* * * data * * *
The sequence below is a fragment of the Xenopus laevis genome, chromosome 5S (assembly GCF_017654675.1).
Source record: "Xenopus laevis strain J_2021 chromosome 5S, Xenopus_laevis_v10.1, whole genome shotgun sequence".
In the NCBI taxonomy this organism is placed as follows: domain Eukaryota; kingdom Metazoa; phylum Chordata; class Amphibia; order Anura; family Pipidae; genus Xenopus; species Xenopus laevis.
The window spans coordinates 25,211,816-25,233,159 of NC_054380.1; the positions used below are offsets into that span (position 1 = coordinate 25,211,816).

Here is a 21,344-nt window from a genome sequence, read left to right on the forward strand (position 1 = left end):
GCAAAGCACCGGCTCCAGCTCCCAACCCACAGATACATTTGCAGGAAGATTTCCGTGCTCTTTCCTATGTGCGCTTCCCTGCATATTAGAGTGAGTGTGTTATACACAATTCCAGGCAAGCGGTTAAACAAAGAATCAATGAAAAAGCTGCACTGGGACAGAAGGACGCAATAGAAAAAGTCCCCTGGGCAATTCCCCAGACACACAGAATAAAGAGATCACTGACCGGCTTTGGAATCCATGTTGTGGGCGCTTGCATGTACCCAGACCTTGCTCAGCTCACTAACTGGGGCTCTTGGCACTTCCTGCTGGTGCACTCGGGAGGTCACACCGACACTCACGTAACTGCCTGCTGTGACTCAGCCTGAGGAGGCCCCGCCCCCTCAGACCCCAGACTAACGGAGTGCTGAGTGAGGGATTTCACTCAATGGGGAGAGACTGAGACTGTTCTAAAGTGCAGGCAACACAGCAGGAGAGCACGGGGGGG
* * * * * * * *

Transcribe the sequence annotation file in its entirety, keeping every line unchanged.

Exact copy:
The sequence below is a fragment of the Xenopus laevis genome, chromosome 5S (assembly GCF_017654675.1).
Source record: "Xenopus laevis strain J_2021 chromosome 5S, Xenopus_laevis_v10.1, whole genome shotgun sequence".
In the NCBI taxonomy this organism is placed as follows: domain Eukaryota; kingdom Metazoa; phylum Chordata; class Amphibia; order Anura; family Pipidae; genus Xenopus; species Xenopus laevis.
The window spans coordinates 25,211,816-25,233,159 of NC_054380.1; the positions used below are offsets into that span (position 1 = coordinate 25,211,816).

Here is a 21,344-nt window from a genome sequence, read left to right on the forward strand (position 1 = left end):
GCAAAGCACCGGCTCCAGCTCCCAACCCACAGATACATTTGCAGGAAGATTTCCGTGCTCTTTCCTATGTGCGCTTCCCTGCATATTAGAGTGAGTGTGTTATACACAATTCCAGGCAAGCGGTTAAACAAAGAATCAATGAAAAAGCTGCACTGGGACAGAAGGACGCAATAGAAAAAGTCCCCTGGGCAATTCCCCAGACACACAGAATAAAGAGATCACTGACCGGCTTTGGAATCCATGTTGTGGGCGCTTGCATGTACCCAGACCTTGCTCAGCTCACTAACTGGGGCTCTTGGCACTTCCTGCTGGTGCACTCGGGAGGTCACACCGACACTCACGTAACTGCCTGCTGTGACTCAGCCTGAGGAGGCCCCGCCCCCTCAGACCCCAGACTAACGGAGTGCTGAGTGAGGGATTTCACTCAATGGGGAGAGACTGAGACTGTTCTAAAGTGCAGGCAACACAGCAGGAGAGCACGGGGGGG